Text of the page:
The root of the problem, to me, seemed that Connick Jr. approached each song in the same way. ‘Just One of Those Things’ sounded like ‘You Do Something To Me’ which sounded like ‘All of You’ which sounded like ‘It’s Alright With Me.’ Connick Jr. crooned reliably. He wasn’t out of tune, but the voice started to feel more loudspeaker than instrument (to which cavil, the sound system, the night I was there, had a tinny oddness to it).
The Connick Jr. croon was fine; it played a solid, unremarkable game. It meant songs as emotionally varied as ‘Night and Day’ and ‘Love For Sale’ were sheered of their magic and grit, of their yearning and darkness. There were attempts at levity, which fell horribly flat. One saw Connick. Jr wander a bit across the stage, which we were supposed to believe was a kind of physical/metaphysical leap to New Orleans.
A giant piano appeared, but instead of crafting something thrilling from it—a giant keyboard immediately makes us think warmly of Big, after all!—Connick Jr. edged up and down it, clanging keys, until the big ballet moment.
What should have been a richly varied trip through a master of music’s genius felt like a tough, grinding plod. It is one thing to note that Porter was gay at a very different political and cultural time (as Connick Jr. rightly did), and then completely ignore what that might mean when singing those songs to us, interpreting them perhaps with what might be coded within. At no point did we feel on the knife-edges of pain, desire, loss, love, lust, joy, and despair.
Over and over again, it felt like this was a Harry Connick Jr. show, and not a show of tribute, or even analysis and thought about Cole Porter. Yes, Porter’s songs were efficiently crooned, as a carpenter might plane a plank of wood to smooth uniformity. Lost was all the drama, color, and texture that a true reading of the Porter songbook should reveal and revel in.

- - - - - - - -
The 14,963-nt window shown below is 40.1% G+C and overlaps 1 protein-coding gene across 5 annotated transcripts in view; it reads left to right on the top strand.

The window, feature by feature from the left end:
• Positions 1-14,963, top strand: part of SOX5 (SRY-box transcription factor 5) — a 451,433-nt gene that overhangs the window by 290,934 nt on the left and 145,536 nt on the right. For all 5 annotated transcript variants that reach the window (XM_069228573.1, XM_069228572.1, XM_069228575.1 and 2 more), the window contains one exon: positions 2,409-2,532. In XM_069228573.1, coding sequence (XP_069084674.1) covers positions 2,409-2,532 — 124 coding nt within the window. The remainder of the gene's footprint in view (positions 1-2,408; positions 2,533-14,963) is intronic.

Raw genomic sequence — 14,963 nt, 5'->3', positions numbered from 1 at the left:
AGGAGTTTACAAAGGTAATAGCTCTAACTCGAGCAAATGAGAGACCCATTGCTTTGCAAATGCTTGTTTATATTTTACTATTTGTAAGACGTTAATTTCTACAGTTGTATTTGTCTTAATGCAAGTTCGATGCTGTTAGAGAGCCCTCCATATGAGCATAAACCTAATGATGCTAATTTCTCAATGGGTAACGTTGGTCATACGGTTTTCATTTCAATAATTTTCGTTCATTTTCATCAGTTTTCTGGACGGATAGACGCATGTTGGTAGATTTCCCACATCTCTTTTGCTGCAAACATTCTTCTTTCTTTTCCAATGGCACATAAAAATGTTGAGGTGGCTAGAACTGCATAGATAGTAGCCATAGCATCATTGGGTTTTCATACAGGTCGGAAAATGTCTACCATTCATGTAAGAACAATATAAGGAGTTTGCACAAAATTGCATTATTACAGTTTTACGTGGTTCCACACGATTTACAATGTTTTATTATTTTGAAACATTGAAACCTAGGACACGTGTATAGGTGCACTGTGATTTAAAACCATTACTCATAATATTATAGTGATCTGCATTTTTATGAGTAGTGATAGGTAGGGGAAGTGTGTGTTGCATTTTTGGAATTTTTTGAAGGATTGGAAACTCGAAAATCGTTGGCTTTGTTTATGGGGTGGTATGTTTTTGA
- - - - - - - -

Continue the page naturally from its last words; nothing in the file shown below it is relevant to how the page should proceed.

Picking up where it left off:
The Thin Place
Tony-nominated Lucas Hnath’s new play, The Thin Place, (Playwrights Horizons, to Jan 5) is named after a space between worlds. The idea was sparked by a conversation with a friend who talked about the “thin places” in the town he grew up in—spaces where someone could pass through and disappear.
That sounds fun, or at least the subject of a 20/20 investigation. They are, I guess, like Bermuda Triangles in our everyday life.
The most obvious “thin place” in this story—designed by Mimi Lien and directed by Les Waters—is the world of seances (the space between living and dead; truth and deception), and the focus is shared between a loquacious and commanding English-born medium, Linda (Randy Danson), who becomes the guiding hand in the life of the vulnerable if not suggestible Hilda (Emily Cass McDonnell).
They form a close, possibly romantic attachment. Linda also seems to share a similar are-they? attachment to Sylvia (Kelly McAndrew), and then there is Linda’s lawyer Jerry (Triney Sandoval), who has facilitated her being able to live and work in America. The play is full of other “thin places,” psychological ones of evasion, lies, things unspoken, unclear intimacies, and mysteries unsolved. And some fragile minds, too.
The resulting play from this meditation combines drama, comedy, and then, finally, straight-out ghost story. The pre-game to the scares is a mélange of upset and arch banter. Then the lights go out, and suddenly we are in the play's central thin place, illuminated by only red light. Hilda is now in control, or is she? This is a slight play, and one which circles some wagons portentously, but whose own growing sense of menace and mystery meant this critic was gripping his coat until the final moment. Mission accomplished: thin place, located. Brrr.